“City Hall” Tops Best Films of 2020 List

Christina Knight | December 11, 2020


City Hall (2020) premieres December 22 at 9:30 p.m. on THIRTEEN.

In their December end-of-year film roundup, the co-chief film critics for The New York Times share their individual Best Movies of 2020 in a joint article. Manohla Dargis and A.O. Scott both ranked documentary filmmaker Frederick Wiseman’s City Hall Number 2 among their 10 eclectic selections. The documentary premiered at the Venice Film Festival in September 2020 and was also part of the New York Film Festival in New York City.

Though the New York Times article provides a link to where you can stream the film for a fee, it doesn’t mention that City Hall, which focus on the city government of Boston, is broadcasting to New York City metropolitan area audiences on THIRTEEN, this December 22 at 9:30 p.m (forward this article to a local friend!). City Hall will stream on THIRTEEN and THIRTEEN Explore apps for 30 days.thereafter be available to THIRTEEN members through THIRTEEN Passport benefit.

About the Film

Boston Mayor Marty Walsh in light blue button shirt and maroon tie sits at a glossy wooden conference room desk with his hands placed on table to emphasize a point. An official hat, perhaps a police cap, is on the table,

Boston Mayor Marty Walsh as seen in City Hall, a film by Frederick Wiseman.


City Hall follows not only Boston Mayor Martin (Marty) J. Walsh, but nearly every classification of city employee in Boston, Frederick Wiseman’s hometown. Wiseman’s typical hundreds of hours of footage were shot in the fall of 2018 and winter of 2019.

Wiseman, recipient of an Honorary Award in 2016 from the Academy Awards for his lifetime of achievement, uses his trademark non-narrative, observant style in all of his documentaries. The bulk of his filmmaking happens in the editing room. City Hall captures many different activities with city government: you’ll see operators fielding 311 calls, a police roll call briefing on Halloween, an employee officiating a wedding, and among the many Marty Walsh events, a talk at a senior center about the Elderly Commission and healthcare.

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Wiseman’s production company characterizes City Hall on its Zipporah Films site this way:

“…The film also illustrates the variety of ways the city administration enters into civil discourse with the citizens of Boston. Mayor Walsh and his administration are presented addressing a number of their policy priorities which include racial justice, affordable housing, climate action, and homeless. CITY HALL shows a city government successfully offering a wide variety of services to a diverse population.”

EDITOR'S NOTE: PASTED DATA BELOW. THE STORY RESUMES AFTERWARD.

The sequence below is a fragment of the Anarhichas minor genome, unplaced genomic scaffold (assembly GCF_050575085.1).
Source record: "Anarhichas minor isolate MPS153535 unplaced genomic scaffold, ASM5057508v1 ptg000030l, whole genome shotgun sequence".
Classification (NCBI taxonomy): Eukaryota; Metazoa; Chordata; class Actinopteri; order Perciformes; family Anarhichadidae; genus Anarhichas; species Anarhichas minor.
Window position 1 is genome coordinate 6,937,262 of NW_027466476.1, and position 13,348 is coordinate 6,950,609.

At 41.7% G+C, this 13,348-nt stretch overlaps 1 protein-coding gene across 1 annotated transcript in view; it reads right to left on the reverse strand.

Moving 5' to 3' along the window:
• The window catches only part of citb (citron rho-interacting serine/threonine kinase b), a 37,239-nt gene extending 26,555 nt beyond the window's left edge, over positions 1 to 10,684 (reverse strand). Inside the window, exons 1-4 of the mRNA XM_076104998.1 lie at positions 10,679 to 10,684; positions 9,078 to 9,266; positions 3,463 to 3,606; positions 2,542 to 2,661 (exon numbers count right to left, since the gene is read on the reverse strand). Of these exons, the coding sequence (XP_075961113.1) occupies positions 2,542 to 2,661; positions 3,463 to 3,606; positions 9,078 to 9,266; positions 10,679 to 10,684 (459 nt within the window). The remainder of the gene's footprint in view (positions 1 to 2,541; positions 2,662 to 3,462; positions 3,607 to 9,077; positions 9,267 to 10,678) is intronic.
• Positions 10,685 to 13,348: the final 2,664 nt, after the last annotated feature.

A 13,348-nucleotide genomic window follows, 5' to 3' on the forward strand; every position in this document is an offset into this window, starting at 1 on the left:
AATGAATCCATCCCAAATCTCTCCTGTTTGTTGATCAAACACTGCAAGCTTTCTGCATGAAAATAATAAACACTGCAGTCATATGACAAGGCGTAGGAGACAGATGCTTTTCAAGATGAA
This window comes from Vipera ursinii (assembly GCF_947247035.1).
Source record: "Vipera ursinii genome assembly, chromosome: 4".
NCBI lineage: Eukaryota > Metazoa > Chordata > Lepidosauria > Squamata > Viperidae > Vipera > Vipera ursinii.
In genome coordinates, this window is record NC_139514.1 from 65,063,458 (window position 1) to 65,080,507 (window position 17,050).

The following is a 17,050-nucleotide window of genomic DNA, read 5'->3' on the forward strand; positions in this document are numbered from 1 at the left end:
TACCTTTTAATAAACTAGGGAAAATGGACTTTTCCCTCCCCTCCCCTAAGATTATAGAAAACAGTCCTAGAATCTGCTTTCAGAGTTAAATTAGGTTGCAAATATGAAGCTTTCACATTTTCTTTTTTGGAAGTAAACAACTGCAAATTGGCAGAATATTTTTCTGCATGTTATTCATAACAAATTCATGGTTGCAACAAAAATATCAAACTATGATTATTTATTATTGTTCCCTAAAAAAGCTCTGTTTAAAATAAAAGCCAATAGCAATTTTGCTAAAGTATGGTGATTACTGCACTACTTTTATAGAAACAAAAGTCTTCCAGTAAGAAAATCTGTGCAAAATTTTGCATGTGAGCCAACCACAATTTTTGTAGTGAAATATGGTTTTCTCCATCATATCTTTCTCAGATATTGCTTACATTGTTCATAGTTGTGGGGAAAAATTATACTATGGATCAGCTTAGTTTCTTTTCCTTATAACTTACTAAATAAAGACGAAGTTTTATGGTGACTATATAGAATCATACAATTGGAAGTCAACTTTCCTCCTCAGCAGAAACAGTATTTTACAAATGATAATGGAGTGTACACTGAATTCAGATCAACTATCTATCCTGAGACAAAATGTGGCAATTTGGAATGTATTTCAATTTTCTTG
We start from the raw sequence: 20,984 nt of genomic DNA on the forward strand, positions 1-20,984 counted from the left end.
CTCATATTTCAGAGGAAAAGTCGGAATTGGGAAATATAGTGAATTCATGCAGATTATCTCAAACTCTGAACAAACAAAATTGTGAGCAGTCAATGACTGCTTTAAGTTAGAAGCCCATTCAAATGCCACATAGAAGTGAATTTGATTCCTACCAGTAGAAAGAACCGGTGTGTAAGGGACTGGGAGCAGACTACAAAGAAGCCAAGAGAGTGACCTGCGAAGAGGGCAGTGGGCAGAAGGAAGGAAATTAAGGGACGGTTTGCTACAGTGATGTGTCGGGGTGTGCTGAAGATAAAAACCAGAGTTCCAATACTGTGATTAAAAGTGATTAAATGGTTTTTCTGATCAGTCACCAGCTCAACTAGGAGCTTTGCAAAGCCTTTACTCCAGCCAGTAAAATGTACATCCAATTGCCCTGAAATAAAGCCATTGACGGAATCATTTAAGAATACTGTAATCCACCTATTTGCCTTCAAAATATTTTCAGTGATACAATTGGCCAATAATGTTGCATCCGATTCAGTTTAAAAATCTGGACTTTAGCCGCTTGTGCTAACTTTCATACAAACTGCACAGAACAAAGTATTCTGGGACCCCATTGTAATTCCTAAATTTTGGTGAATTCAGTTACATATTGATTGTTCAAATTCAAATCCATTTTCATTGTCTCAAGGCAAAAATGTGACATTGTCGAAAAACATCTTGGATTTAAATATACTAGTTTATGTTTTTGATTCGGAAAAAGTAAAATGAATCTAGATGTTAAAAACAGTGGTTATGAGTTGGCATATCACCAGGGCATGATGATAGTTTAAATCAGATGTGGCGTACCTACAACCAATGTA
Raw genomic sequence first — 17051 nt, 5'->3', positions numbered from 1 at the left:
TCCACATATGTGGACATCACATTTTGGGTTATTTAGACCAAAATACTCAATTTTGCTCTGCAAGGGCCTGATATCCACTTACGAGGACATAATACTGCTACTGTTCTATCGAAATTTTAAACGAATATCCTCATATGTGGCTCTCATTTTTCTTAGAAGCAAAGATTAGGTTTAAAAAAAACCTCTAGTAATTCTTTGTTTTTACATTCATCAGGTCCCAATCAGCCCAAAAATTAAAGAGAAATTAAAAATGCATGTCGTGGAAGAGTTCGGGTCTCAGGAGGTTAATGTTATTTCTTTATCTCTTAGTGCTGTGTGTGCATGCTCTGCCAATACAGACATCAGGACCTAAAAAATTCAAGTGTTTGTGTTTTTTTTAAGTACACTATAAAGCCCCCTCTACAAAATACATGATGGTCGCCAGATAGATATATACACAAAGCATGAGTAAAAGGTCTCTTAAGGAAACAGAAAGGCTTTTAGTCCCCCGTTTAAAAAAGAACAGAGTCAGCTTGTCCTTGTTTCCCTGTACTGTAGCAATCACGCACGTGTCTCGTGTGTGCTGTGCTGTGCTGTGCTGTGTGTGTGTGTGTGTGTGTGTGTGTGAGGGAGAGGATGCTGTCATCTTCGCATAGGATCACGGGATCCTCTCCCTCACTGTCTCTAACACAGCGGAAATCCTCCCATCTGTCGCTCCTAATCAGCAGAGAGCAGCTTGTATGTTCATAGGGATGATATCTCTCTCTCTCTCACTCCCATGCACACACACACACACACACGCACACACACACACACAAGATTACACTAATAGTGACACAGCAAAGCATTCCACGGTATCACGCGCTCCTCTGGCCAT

New York Times film critic Manohla Dargis says: “Frederick Wiseman, one of America’s greatest, most generous chroniclers, brings you into Boston’s City Hall, where men and women help make a city — and democracy — work.”

New York Times film critic A.O. Scott says: “Frederick Wiseman’s long, contemplative look at the workings of Boston’s municipal administration becomes a symphony of process, a demonstration of how democracy abides in the absence of drama.”

What does Boston think about the film? Here are five takeaways from Boston Globe city hall reporter Danny McDonald, one of which is that issues of race is a throughline of the film, just as it is central to the story of Boston.

See all available clips on our City Hall program page.

More Frederick Wiseman Films

The 90-year-old filmmaker has both produced and directed every one of the 43 documentary films he has made, beginning with Titicut Follies in 1967. All of Wiseman’s films have aired on PBS; currently you can stream excerpts from several of them. Clips are an excellent way to get a sampling of his work, because his films are a commitment, often running more than 3.5 hours. City Hall clocks in at 4 hours and 32 minutes, so it’s 9:30 p.m. broadcast on December 22 will span two days!


Ex-Libris goes behind the scenes of the New York Public Library, one of the greatest knowledge institutions in the world, and reveals it as a place of welcome, cultural exchange and learning. With 92 branches throughout Manhattan, the Bronx and Staten Island, the library is a resource for all city inhabitants.


Jackson Heights shines a light on one of the most ethnically and culturally diverse communities in America, and the world. Immersive and enthralling, revealing issues of assimilation, integration, immigration, and religious and cultural differences, the film proves Jackson Heights in Queens, NY, to be, in the truest sense, a microcosm of the American melting pot.


Monrovia, Indiana introduces the people of Monrovia, population 1,063, which is primarily a farming community in mid-America. Wiseman’s film explores the day-to-day experiences living and working there , with emphasis on community organizations and institutions, religion and daily life.


National Gallery takes the audience on a journey to the heart of a museum in London, inhabited by masterpieces of Western art from the Middle Ages to the 19th century. National Gallery is the portrait of a place, its way of working and relations with the world, its staff and public, and its paintings. In a perpetual and dizzying game of mirrors, film watches painting watches film.

The films of Frederick Wiseman are available to stream for free through Kanopy to cardholders at hundreds of public library systems. (New York City’s public library systems are not part of Kanopy). City Hall will stream on THIRTEEN and THIRTEEN Explore apps beginning December 23, 2020 for 30 days, and thereafter be available on-demand to THIRTEEN members through the THIRTEEN Passport benefit.